As can be seen from TABLE 1, the front surface of the cylindrical lens 15 is a cylindrical surface (a concave surface), and the rear surface of the cylindrical lens 15 is a flat surface. The front surface of the cylindrical surface 16 is a cylindrical surface (a convex surface), and the rear surface of the cylindrical lens 16 is a flat surface.

The surfaces #6, #7 and # 9 are rotationally symmetrical aspherical surfaces.

The rotationally symmetrical aspherical surface is expressed by a following equation: X ( h ) = ( 1 Ry ) h 2 1 + 1 - ( 1 + κ ) 2 h 2 ( 1 Ry ) 2 + A 4 h 4 + A 6 h 6 + A 8 h 8 ( 2 )
where X(h) represents a SAG amount which is a distance between a point on the aspherical surface at a height of h from the optical axis and a plane tangential to the aspherical surface at the optical axis. κ represents a conical coefficient, and A4, A6 and A8 are aspherical coefficients of 4th, 6th and 8th orders, respectively. The radii of curvatures of the rotationally symmetrical aspherical surfaces in TABLE 1 are those on the optical axis. The conical coefficient and aspherical coefficients of surfaces #6, #7 and #9 are indicated in TABLE 2.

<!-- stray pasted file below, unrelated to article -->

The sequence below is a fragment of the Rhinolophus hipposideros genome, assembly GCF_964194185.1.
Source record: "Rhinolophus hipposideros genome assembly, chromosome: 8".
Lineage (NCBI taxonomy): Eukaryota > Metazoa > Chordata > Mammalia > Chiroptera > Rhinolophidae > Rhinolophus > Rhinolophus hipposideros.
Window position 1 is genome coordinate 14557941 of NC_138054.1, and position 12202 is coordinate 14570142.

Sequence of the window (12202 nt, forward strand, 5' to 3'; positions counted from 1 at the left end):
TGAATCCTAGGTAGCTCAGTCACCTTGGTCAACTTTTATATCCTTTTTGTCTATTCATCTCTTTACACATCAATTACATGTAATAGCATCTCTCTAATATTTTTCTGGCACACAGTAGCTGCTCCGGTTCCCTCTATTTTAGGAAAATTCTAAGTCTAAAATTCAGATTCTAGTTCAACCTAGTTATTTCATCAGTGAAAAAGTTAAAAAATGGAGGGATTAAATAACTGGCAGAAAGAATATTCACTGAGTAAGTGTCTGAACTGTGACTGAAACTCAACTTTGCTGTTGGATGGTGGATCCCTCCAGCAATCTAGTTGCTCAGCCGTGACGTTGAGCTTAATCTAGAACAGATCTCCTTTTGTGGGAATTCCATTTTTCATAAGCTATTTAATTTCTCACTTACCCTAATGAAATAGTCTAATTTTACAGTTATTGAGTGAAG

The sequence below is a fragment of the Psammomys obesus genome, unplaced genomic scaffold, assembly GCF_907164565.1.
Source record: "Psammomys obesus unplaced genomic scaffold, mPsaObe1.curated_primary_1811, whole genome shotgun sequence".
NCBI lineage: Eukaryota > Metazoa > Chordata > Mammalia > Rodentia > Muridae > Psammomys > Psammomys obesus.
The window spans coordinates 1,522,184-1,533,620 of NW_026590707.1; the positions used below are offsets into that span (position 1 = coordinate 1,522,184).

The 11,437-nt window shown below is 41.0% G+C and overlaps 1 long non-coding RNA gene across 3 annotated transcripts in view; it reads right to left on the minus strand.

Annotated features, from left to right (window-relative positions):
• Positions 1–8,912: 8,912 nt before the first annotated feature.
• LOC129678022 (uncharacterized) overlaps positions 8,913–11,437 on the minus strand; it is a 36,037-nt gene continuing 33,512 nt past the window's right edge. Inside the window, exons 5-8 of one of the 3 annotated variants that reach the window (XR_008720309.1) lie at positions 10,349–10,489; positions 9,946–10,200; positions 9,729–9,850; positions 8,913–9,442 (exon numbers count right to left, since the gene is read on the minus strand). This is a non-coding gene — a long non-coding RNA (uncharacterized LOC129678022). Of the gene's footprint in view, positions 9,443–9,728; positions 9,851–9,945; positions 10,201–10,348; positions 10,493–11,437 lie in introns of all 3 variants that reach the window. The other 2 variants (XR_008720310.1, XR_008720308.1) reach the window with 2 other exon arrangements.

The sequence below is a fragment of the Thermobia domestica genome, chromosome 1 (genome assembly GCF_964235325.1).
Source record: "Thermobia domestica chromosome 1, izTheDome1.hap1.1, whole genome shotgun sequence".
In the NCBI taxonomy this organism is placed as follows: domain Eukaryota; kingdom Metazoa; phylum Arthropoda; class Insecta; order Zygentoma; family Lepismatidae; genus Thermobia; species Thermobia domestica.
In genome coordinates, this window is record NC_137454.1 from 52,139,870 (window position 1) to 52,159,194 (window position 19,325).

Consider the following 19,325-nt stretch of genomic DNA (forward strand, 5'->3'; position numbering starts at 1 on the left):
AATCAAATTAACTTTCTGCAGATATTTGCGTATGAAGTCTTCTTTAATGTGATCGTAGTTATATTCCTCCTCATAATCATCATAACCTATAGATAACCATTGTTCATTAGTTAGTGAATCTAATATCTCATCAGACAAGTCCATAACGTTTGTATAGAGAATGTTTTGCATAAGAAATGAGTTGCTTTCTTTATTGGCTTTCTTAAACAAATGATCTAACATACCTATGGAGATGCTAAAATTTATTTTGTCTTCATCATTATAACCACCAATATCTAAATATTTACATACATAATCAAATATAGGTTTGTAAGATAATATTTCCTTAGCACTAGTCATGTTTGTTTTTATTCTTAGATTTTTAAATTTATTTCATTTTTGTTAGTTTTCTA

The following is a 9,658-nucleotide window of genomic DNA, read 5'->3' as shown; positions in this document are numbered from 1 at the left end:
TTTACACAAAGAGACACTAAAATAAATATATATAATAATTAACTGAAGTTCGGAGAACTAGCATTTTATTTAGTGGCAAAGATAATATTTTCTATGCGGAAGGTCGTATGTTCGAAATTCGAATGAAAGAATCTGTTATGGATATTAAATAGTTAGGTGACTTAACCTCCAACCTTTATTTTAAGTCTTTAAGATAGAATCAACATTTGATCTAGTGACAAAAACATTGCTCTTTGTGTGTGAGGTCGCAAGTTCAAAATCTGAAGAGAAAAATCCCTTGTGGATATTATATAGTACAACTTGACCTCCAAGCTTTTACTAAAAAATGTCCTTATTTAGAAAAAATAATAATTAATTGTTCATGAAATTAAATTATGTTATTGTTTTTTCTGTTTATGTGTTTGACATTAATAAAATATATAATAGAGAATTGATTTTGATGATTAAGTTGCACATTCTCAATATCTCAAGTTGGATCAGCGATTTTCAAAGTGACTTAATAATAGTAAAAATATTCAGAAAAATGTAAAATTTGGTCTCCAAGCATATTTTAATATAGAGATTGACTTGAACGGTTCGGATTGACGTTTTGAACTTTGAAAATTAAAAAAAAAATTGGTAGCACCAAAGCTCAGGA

TABLE 2
#6 #7 #9
κ   0.0 0.0   0.0
A4   2.20739E−07 4.50479E−07 −1.12222E−07
A6   1.69453E−11 7.38480E−11   2.01000E−12
A8 −1.36254E−14 1.13699E−14 −1.57552E−16

The front surface #8 of the lens 32 is an anamorphic aspherical surface whose cross section in the main scanning direction is defined by a function of a height from the optical axis in the main scanning direction and whose curvature of a cross section in the auxiliary scanning direction is defined by a function of a height from the optical axis in the main scanning direction.

The anamorphic aspherical surface is defined by following equations. X ( Y ) = ( 1 Ry ) Y 2 1 + 1 - ( 1 + κ ) 2 Y 2 ( 1 Ry ) 2 + AM 1 Y + AM 2 Y 2 + AM 3 Y 3 + AM 4 Y 4 + AM 5 Y 5 + AM 6 Y 6 + AM 7 Y 7 + AM 8 Y 8 ( 3 ) 1 Rz ( Y ) = 1 Rz + AS 1 Y + AS 2 Y 2 + AS 3 Y 3 + AS 4 Y 4 + AS 5 Y 5 + AS 6 Y 6 + AS 7 Y 7 + AS 8 Y 8 ( 4 )